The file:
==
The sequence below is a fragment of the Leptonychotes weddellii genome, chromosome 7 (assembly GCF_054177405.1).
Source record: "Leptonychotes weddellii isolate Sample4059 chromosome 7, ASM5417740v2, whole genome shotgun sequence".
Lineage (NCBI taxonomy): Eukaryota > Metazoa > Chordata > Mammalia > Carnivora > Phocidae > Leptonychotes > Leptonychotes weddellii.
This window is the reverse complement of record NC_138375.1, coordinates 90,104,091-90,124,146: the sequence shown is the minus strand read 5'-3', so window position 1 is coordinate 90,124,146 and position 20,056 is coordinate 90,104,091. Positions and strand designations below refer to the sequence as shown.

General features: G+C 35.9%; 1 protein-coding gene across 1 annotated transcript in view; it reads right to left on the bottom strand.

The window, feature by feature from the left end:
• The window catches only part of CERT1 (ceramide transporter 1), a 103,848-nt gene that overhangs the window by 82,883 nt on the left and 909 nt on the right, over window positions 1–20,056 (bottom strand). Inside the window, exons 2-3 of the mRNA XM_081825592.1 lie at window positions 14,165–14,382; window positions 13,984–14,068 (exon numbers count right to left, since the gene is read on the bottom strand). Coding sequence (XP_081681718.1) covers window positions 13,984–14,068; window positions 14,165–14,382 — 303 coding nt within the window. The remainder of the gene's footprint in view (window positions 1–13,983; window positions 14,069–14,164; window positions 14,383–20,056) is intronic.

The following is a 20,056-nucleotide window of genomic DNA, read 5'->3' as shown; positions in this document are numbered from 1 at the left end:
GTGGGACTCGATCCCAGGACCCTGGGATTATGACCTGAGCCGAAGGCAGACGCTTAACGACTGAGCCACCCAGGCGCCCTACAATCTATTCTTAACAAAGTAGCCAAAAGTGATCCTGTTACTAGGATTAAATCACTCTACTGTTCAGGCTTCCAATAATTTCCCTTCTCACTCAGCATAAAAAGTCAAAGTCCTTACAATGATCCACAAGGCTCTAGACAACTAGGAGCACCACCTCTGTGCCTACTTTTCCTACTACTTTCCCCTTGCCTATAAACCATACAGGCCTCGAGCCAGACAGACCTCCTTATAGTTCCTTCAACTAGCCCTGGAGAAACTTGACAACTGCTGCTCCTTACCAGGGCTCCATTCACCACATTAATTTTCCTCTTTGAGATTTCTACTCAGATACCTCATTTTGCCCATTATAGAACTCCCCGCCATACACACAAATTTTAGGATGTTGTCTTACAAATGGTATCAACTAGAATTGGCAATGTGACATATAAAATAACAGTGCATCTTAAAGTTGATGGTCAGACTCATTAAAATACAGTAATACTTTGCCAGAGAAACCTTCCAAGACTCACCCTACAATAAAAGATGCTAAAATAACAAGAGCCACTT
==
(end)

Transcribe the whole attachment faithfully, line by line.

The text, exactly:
The sequence below is a fragment of the Leptonychotes weddellii genome, chromosome 7 (assembly GCF_054177405.1).
Source record: "Leptonychotes weddellii isolate Sample4059 chromosome 7, ASM5417740v2, whole genome shotgun sequence".
Lineage (NCBI taxonomy): Eukaryota > Metazoa > Chordata > Mammalia > Carnivora > Phocidae > Leptonychotes > Leptonychotes weddellii.
This window is the reverse complement of record NC_138375.1, coordinates 90,104,091-90,124,146: the sequence shown is the minus strand read 5'-3', so window position 1 is coordinate 90,124,146 and position 20,056 is coordinate 90,104,091. Positions and strand designations below refer to the sequence as shown.

General features: G+C 35.9%; 1 protein-coding gene across 1 annotated transcript in view; it reads right to left on the bottom strand.

The window, feature by feature from the left end:
• The window catches only part of CERT1 (ceramide transporter 1), a 103,848-nt gene that overhangs the window by 82,883 nt on the left and 909 nt on the right, over window positions 1–20,056 (bottom strand). Inside the window, exons 2-3 of the mRNA XM_081825592.1 lie at window positions 14,165–14,382; window positions 13,984–14,068 (exon numbers count right to left, since the gene is read on the bottom strand). Coding sequence (XP_081681718.1) covers window positions 13,984–14,068; window positions 14,165–14,382 — 303 coding nt within the window. The remainder of the gene's footprint in view (window positions 1–13,983; window positions 14,069–14,164; window positions 14,383–20,056) is intronic.

The following is a 20,056-nucleotide window of genomic DNA, read 5'->3' as shown; positions in this document are numbered from 1 at the left end:
GTGGGACTCGATCCCAGGACCCTGGGATTATGACCTGAGCCGAAGGCAGACGCTTAACGACTGAGCCACCCAGGCGCCCTACAATCTATTCTTAACAAAGTAGCCAAAAGTGATCCTGTTACTAGGATTAAATCACTCTACTGTTCAGGCTTCCAATAATTTCCCTTCTCACTCAGCATAAAAAGTCAAAGTCCTTACAATGATCCACAAGGCTCTAGACAACTAGGAGCACCACCTCTGTGCCTACTTTTCCTACTACTTTCCCCTTGCCTATAAACCATACAGGCCTCGAGCCAGACAGACCTCCTTATAGTTCCTTCAACTAGCCCTGGAGAAACTTGACAACTGCTGCTCCTTACCAGGGCTCCATTCACCACATTAATTTTCCTCTTTGAGATTTCTACTCAGATACCTCATTTTGCCCATTATAGAACTCCCCGCCATACACACAAATTTTAGGATGTTGTCTTACAAATGGTATCAACTAGAATTGGCAATGTGACATATAAAATAACAGTGCATCTTAAAGTTGATGGTCAGACTCATTAAAATACAGTAATACTTTGCCAGAGAAACCTTCCAAGACTCACCCTACAATAAAAGATGCTAAAATAACAAGAGCCACTT